Cicero in 28 Vols: De officiis

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Harvard University Press, 1913 - Philosophy - 423 pages
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Cicero (Marcus Tullius, 106┬-43 BCE), Roman lawyer, orator, politician and philosopher, of whom we know more than of any other Roman, lived through the stirring era which saw the rise, dictatorship, and death of Julius Caesar in a tottering republic. In his political speeches especially and in his correspondence we see the excitement, tension and intrigue of politics and the part he played in the turmoil of the time. Of about 106 speeches, delivered before the Roman people or the Senate if they were political, before jurors if judicial, 58 survive (a few of them incompletely). In the fourteenth century Petrarch and other Italian humanists discovered manuscripts containing more than 900 letters of which more than 800 were written by Cicero and nearly 100 by others to him. These afford a revelation of the man all the more striking because most were not written for publication. Six rhetorical works survive and another in fragments. Philosophical works include seven extant major compositions and a number of others; and some lost. There is also poetry, some original, some as translations from the Greek.

The Loeb Classical Library edition of Cicero is in twenty-nine volumes.

 

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Contents

I
1
II
167
III
269

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Popular passages

Page 60 - Sed cum omnia ratione animoque lustraris, omnium societatum nulla est gravior, nulla carior quam ea, quae cum re publica est uni cuique nostrum. Cari sunt parentes, cari liberi, propinqui, familiares, sed omnes omnium caritates patria una complexa est, pro qua quis bonus dubitet mortem oppetere, si ei sit profuturus?
Page 154 - ... princepsque omnium virtutum illa sapientia, quam aocpiav Graeci vocant — prudentiam enim, quam Graeci cpšovyaiv, aliam quandam intellegimus , quae est rerum expetendarum fugiendarumqne scientia: illa autem sapientia, quam principem dixi, rerum est divinarum et humanarum scientia, in qua continetur [deorum et] hominum communitas et societas inter ipsos...
Page 268 - Cato, qui fuit eius fere aequalis, numquam se minus otiosum esse, quam cum otiosus, nee minus solum, quam cum solus esset.
Page 22 - Sed quoniam, ut praeclare 22 scriptum est a Platone, non nobis solum nati sumus is ortusque nostri partem patria vindicat, partem amici, atque, ut placet Stoicis, quae in terris gignantur, ad usum hominum omnia creari...
Page 64 - Sed ea animi elatio, quae cernitur in periculis et laboribus, si iustitia vacat pugnatque non pro salute communi, sed pro suis commodis, in vitio est ; non modo enim id virtutis non est, sed est potius immanitatis omnem humanitatem repellentis.
Page 16 - ... venustatem, convenientiam partium sentit ; quam similitudinem natura ratioque ab oculis ad animum transferens, multo etiam magis pulchritudinem, constantiam, ordinem in consiliis factisque...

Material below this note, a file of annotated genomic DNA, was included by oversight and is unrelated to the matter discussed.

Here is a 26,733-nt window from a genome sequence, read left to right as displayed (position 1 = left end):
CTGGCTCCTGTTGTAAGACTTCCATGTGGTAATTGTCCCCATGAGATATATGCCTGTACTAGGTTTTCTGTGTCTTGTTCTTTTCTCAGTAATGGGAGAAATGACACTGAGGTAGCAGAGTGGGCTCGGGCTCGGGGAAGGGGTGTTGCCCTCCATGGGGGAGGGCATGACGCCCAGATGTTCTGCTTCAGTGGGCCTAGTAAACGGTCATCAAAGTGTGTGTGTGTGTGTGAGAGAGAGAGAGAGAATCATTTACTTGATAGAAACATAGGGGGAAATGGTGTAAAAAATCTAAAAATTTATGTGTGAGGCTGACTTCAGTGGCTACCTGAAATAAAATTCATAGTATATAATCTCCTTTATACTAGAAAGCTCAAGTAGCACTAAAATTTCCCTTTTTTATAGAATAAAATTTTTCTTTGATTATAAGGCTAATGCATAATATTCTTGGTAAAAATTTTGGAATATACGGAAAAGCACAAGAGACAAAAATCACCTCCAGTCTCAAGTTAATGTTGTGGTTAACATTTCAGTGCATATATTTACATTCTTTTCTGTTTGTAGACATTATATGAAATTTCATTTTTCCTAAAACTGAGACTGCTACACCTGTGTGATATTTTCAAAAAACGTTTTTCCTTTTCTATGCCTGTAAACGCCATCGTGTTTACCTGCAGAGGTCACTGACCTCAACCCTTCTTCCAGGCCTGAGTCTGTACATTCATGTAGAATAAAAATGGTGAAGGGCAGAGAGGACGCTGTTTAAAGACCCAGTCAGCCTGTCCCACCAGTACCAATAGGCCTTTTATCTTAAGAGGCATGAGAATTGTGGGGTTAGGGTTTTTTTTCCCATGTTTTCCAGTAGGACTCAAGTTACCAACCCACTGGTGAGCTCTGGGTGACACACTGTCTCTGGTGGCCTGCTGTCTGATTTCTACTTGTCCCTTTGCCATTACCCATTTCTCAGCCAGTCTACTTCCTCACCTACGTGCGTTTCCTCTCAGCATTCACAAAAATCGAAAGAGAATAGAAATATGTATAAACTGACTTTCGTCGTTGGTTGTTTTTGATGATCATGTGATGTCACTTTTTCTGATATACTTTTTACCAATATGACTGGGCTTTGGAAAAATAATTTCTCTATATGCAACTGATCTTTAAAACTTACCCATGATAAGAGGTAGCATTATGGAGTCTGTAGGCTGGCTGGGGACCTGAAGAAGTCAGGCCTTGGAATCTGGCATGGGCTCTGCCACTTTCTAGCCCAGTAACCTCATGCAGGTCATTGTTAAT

Page 16 - Sed omne, quod est honestum, id quattuor partium oritur ex aliqua. Aut enim in perspicientia veri sollertiaque versatur ; aut in hominum societate tuenda tribuendoque suum cuique et rerum contractarum fide ; aut in animi excelsi atque invicti magnitudine ac robore; aut in omnium, quae fiunt quaeque dicuntur, ordine et modo, in quo inest modestia et temperantia.
Page 208 - Socrates.t hanc viam ad gloriam proximam et quasi compendiariam dicebat esse, si quis id ageret, ut, qualis haberi vellet, talis esset.
Page 338 - SUlt boni," et quid sit bene agi," magna quaestio est. Q. quidem Scaevola, pontifex maximus, summam vim esse dicebat in omnibus iis arbitriis, in quibus adderetur EX FIDE BONA, fideique bonae nomen existimabat manare latissime, idque versari in tutelis societatibus, fiduciis mandatis, rebus emptis venditis, conductis locatis, quibus vitae societas contineretur; in iis magni esse iudicis statuere, praesertim cum in plerisque essent iudicia contraria, quid quemque cuique praestare oporteret.
Page 338 - Sed nos veri iuris germanaeque iustitiae solidam et expressam effigiem nullam tenemus. umbra et imaginibus utimur.

About the author (1913)

Born in Arpinum on January 3, 106 B.C., Marcus Tullius Cicero was a Roman orator, writer, and politician. In Rome, Cicero studied law, oratory, philosophy, and literature, before embarking on a political career. Banished from Rome in 59 B.C. for the execution of some members of the Catiline group, Cicero devoted himself to literature. Cicero was pardoned by Julius Caesar in 47 B.C., and returned to Rome to deliver his famous speeches, known as the "Philippics," urging the senate to declare war on Marc Antony. Cicero's chief works, written between 46 and 44 B.C., can be classified in the categories of philosophical works, letters, and speeches. The letters, edited by his secretary Tiro, showcase a unique writing style and charm. The most popular work of the period was De Officiis, a manual of ethics, in which Cicero espoused fundamental Christian values half a century before Christ. Cicero was murdered in Formiae, Italy, on December 4, 43 B.C., by Antony's soldiers after the triumvirate of Antony, Lepidus, and Octavius was formed.

Walter M. Miller, Jr. grew up in the American South and enlisted in the Army Air Corps a month after Pearl Harbor. He spent most of World War II as a radio operator and tail gunner, participating in more than fifty-five combat sorties, among them the controversial destruction of the Benedictine abbey at Monte Cassino, the oldest monastery in the Western world. Fifteen years later he wrote A Canticle for Leibowitz. The sequel, Saint Leibowitz and the Wild Horse Woman, followed after nearly forty years.